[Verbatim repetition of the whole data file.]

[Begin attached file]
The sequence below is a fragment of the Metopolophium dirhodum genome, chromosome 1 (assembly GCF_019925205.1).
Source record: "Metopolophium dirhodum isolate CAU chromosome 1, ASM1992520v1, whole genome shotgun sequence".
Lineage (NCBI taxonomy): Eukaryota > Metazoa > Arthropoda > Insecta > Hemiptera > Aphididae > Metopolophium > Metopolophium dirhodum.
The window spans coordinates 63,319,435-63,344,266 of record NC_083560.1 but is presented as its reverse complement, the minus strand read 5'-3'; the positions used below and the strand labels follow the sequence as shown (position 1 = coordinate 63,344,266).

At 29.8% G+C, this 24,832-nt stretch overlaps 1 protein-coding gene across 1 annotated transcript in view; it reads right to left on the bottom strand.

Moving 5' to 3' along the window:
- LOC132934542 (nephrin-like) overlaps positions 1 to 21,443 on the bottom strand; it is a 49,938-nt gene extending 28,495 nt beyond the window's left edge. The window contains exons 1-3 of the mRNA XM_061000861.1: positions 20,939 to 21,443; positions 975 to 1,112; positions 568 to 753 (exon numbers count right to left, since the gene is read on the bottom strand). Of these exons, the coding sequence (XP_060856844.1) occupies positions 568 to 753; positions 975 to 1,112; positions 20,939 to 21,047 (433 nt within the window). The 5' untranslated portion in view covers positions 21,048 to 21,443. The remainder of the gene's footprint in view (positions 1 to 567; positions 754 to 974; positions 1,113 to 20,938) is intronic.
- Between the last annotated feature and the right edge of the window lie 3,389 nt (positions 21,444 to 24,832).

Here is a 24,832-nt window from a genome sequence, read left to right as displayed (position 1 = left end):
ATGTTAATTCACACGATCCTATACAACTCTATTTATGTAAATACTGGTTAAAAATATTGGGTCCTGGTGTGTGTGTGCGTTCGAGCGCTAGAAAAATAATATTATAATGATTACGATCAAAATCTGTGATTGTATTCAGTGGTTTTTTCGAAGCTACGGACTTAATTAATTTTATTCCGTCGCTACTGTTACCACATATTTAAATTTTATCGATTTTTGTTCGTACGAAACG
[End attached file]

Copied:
The sequence below is a fragment of the Metopolophium dirhodum genome, chromosome 1 (assembly GCF_019925205.1).
Source record: "Metopolophium dirhodum isolate CAU chromosome 1, ASM1992520v1, whole genome shotgun sequence".
Lineage (NCBI taxonomy): Eukaryota > Metazoa > Arthropoda > Insecta > Hemiptera > Aphididae > Metopolophium > Metopolophium dirhodum.
The window spans coordinates 63,319,435-63,344,266 of record NC_083560.1 but is presented as its reverse complement, the minus strand read 5'-3'; the positions used below and the strand labels follow the sequence as shown (position 1 = coordinate 63,344,266).

At 29.8% G+C, this 24,832-nt stretch overlaps 1 protein-coding gene across 1 annotated transcript in view; it reads right to left on the bottom strand.

Moving 5' to 3' along the window:
- LOC132934542 (nephrin-like) overlaps positions 1 to 21,443 on the bottom strand; it is a 49,938-nt gene extending 28,495 nt beyond the window's left edge. The window contains exons 1-3 of the mRNA XM_061000861.1: positions 20,939 to 21,443; positions 975 to 1,112; positions 568 to 753 (exon numbers count right to left, since the gene is read on the bottom strand). Of these exons, the coding sequence (XP_060856844.1) occupies positions 568 to 753; positions 975 to 1,112; positions 20,939 to 21,047 (433 nt within the window). The 5' untranslated portion in view covers positions 21,048 to 21,443. The remainder of the gene's footprint in view (positions 1 to 567; positions 754 to 974; positions 1,113 to 20,938) is intronic.
- Between the last annotated feature and the right edge of the window lie 3,389 nt (positions 21,444 to 24,832).

Here is a 24,832-nt window from a genome sequence, read left to right as displayed (position 1 = left end):
ATGTTAATTCACACGATCCTATACAACTCTATTTATGTAAATACTGGTTAAAAATATTGGGTCCTGGTGTGTGTGTGCGTTCGAGCGCTAGAAAAATAATATTATAATGATTACGATCAAAATCTGTGATTGTATTCAGTGGTTTTTTCGAAGCTACGGACTTAATTAATTTTATTCCGTCGCTACTGTTACCACATATTTAAATTTTATCGATTTTTGTTCGTACGAAACG